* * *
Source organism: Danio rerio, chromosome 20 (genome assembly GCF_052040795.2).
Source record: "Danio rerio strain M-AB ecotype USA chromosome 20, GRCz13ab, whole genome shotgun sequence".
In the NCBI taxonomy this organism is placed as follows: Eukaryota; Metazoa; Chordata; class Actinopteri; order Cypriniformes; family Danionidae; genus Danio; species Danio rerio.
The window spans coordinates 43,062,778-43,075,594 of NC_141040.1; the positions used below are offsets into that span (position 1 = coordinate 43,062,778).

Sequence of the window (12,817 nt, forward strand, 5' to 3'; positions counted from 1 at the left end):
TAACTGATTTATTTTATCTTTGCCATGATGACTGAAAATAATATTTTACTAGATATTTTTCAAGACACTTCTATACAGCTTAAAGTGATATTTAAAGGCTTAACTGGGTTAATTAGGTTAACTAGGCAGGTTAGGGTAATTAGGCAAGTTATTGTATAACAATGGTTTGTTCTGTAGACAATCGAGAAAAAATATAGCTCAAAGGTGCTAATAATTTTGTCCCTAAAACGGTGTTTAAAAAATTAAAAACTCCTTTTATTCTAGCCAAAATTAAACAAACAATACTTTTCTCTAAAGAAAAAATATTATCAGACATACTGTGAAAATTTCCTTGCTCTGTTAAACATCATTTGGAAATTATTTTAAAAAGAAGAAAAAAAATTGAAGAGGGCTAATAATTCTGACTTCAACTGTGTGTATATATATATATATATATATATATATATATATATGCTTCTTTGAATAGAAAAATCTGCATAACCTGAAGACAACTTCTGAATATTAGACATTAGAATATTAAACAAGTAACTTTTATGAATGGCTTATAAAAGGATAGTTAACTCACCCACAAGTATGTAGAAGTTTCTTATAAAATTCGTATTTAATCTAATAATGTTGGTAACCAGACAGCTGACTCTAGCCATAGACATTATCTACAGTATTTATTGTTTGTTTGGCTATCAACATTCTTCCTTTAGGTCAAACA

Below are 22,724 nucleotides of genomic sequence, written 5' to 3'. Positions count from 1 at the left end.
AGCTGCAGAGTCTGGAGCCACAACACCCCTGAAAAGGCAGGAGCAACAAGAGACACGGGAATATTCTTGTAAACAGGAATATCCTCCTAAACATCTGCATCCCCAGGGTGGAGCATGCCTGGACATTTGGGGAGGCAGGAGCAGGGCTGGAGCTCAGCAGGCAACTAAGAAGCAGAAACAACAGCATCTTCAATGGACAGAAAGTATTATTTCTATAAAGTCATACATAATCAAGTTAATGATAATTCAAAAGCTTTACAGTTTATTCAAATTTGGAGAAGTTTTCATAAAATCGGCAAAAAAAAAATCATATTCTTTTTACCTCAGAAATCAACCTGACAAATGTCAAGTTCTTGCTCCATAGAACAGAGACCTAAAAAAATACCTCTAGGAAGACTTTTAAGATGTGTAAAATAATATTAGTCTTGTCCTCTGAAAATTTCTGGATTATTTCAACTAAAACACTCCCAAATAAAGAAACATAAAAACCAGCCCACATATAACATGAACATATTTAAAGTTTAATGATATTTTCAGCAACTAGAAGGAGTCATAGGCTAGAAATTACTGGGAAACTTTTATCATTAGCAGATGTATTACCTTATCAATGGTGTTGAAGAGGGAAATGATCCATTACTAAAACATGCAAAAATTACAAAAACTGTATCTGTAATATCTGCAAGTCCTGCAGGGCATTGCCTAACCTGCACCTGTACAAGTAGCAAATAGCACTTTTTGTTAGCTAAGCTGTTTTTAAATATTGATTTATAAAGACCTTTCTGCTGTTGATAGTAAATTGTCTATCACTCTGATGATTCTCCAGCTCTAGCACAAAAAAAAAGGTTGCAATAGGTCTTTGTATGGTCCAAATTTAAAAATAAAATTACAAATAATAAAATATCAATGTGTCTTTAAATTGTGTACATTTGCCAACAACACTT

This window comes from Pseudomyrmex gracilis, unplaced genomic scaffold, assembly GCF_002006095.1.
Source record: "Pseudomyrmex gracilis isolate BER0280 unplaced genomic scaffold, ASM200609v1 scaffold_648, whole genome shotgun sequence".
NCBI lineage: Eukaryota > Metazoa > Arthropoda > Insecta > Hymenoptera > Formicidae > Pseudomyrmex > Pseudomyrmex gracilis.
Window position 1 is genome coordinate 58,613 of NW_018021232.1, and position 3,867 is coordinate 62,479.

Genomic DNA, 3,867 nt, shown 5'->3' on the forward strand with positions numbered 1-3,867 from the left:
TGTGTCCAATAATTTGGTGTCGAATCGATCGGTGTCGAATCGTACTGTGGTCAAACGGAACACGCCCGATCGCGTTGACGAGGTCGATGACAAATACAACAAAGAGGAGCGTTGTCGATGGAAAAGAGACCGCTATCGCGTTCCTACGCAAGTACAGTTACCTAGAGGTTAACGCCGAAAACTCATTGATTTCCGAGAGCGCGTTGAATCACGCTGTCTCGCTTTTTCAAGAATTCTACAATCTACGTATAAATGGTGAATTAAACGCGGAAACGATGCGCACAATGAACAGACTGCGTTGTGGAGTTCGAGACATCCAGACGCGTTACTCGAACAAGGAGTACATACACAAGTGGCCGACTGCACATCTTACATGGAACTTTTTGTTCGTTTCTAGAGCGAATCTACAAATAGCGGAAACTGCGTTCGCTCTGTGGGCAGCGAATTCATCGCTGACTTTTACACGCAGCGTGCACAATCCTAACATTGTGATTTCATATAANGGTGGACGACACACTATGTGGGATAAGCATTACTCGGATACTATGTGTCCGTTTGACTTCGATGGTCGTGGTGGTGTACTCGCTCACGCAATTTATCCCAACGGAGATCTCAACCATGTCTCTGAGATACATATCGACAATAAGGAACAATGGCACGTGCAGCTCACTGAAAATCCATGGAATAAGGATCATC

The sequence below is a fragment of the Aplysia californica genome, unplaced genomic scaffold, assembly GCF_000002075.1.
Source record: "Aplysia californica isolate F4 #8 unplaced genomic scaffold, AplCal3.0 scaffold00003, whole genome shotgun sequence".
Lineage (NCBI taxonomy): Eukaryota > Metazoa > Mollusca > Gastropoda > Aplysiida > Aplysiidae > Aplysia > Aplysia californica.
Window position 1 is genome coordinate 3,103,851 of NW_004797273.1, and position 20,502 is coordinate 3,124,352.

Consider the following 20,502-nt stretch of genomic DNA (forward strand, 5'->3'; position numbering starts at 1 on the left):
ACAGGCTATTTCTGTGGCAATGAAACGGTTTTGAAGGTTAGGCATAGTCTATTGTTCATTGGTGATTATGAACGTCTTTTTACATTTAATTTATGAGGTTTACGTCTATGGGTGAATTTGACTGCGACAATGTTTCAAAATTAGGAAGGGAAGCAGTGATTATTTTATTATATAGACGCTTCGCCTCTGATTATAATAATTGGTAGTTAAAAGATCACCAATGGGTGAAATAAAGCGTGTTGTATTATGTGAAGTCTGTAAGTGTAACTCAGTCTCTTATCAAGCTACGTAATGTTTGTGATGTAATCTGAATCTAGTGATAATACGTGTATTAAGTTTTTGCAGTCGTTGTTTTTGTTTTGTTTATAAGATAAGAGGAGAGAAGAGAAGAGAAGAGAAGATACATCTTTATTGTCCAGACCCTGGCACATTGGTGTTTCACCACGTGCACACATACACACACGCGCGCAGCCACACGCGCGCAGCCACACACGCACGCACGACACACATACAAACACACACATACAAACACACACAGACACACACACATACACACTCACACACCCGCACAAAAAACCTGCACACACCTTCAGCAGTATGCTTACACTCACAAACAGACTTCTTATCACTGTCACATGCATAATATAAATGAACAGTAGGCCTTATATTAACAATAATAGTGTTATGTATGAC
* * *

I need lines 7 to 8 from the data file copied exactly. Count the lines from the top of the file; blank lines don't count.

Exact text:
Below are 22,724 nucleotides of genomic sequence, written 5' to 3'. Positions count from 1 at the left end.
AGCTGCAGAGTCTGGAGCCACAACACCCCTGAAAAGGCAGGAGCAACAAGAGACACGGGAATATTCTTGTAAACAGGAATATCCTCCTAAACATCTGCATCCCCAGGGTGGAGCATGCCTGGACATTTGGGGAGGCAGGAGCAGGGCTGGAGCTCAGCAGGCAACTAAGAAGCAGAAACAACAGCATCTTCAATGGACAGAAAGTATTATTTCTATAAAGTCATACATAATCAAGTTAATGATAATTCAAAAGCTTTACAGTTTATTCAAATTTGGAGAAGTTTTCATAAAATCGGCAAAAAAAAAATCATATTCTTTTTACCTCAGAAATCAACCTGACAAATGTCAAGTTCTTGCTCCATAGAACAGAGACCTAAAAAAATACCTCTAGGAAGACTTTTAAGATGTGTAAAATAATATTAGTCTTGTCCTCTGAAAATTTCTGGATTATTTCAACTAAAACACTCCCAAATAAAGAAACATAAAAACCAGCCCACATATAACATGAACATATTTAAAGTTTAATGATATTTTCAGCAACTAGAAGGAGTCATAGGCTAGAAATTACTGGGAAACTTTTATCATTAGCAGATGTATTACCTTATCAATGGTGTTGAAGAGGGAAATGATCCATTACTAAAACATGCAAAAATTACAAAAACTGTATCTGTAATATCTGCAAGTCCTGCAGGGCATTGCCTAACCTGCACCTGTACAAGTAGCAAATAGCACTTTTTGTTAGCTAAGCTGTTTTTAAATATTGATTTATAAAGACCTTTCTGCTGTTGATAGTAAATTGTCTATCACTCTGATGATTCTCCAGCTCTAGCACAAAAAAAAAGGTTGCAATAGGTCTTTGTATGGTCCAAATTTAAAAATAAAATTACAAATAATAAAATATCAATGTGTCTTTAAATTGTGTACATTTGCCAACAACACTT